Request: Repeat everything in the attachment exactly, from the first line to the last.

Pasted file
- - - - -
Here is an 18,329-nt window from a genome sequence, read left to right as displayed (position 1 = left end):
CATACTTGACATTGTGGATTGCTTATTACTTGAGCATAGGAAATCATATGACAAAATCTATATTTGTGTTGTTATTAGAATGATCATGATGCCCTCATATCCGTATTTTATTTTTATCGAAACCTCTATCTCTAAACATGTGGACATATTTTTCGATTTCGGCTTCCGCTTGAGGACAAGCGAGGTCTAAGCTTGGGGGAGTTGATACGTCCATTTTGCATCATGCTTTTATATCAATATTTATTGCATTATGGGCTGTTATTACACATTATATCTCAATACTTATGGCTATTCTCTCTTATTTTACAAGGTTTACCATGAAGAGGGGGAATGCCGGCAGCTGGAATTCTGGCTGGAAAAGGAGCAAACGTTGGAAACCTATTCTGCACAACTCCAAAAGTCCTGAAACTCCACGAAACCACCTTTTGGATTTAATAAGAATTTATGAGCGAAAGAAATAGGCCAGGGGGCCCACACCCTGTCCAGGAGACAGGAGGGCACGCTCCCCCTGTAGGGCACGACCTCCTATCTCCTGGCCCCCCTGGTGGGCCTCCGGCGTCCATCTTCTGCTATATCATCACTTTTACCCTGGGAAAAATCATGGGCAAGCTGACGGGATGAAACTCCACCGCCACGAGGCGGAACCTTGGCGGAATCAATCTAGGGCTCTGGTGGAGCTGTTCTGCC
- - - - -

Here is an 18,329-nt window from a genome sequence, read left to right as displayed (position 1 = left end):
CATACTTGACATTGTGGATTGCTTATTACTTGAGCATAGGAAATCATATGACAAAATCTATATTTGTGTTGTTATTAGAATGATCATGATGCCCTCATATCCGTATTTTATTTTTATCGAAACCTCTATCTCTAAACATGTGGACATATTTTTCGATTTCGGCTTCCGCTTGAGGACAAGCGAGGTCTAAGCTTGGGGGAGTTGATACGTCCATTTTGCATCATGCTTTTATATCAATATTTATTGCATTATGGGCTGTTATTACACATTATATCTCAATACTTATGGCTATTCTCTCTTATTTTACAAGGTTTACCATGAAGAGGGGGAATGCCGGCAGCTGGAATTCTGGCTGGAAAAGGAGCAAACGTTGGAAACCTATTCTGCACAACTCCAAAAGTCCTGAAACTCCACGAAACCACCTTTTGGATTTAATAAGAATTTATGAGCGAAAGAAATAGGCCAGGGGGCCCACACCCTGTCCAGGAGACAGGAGGGCACGCTCCCCCTGTAGGGCACGACCTCCTATCTCCTGGCCCCCCTGGTGGGCCTCCGGCGTCCATCTTCTGCTATATCATCACTTTTACCCTGGGAAAAATCATGGGCAAGCTGACGGGATGAAACTCCACCGCCACGAGGCGGAACCTTGGCGGAATCAATCTAGGGCTCTGGTGGAGCTGTTCTGCC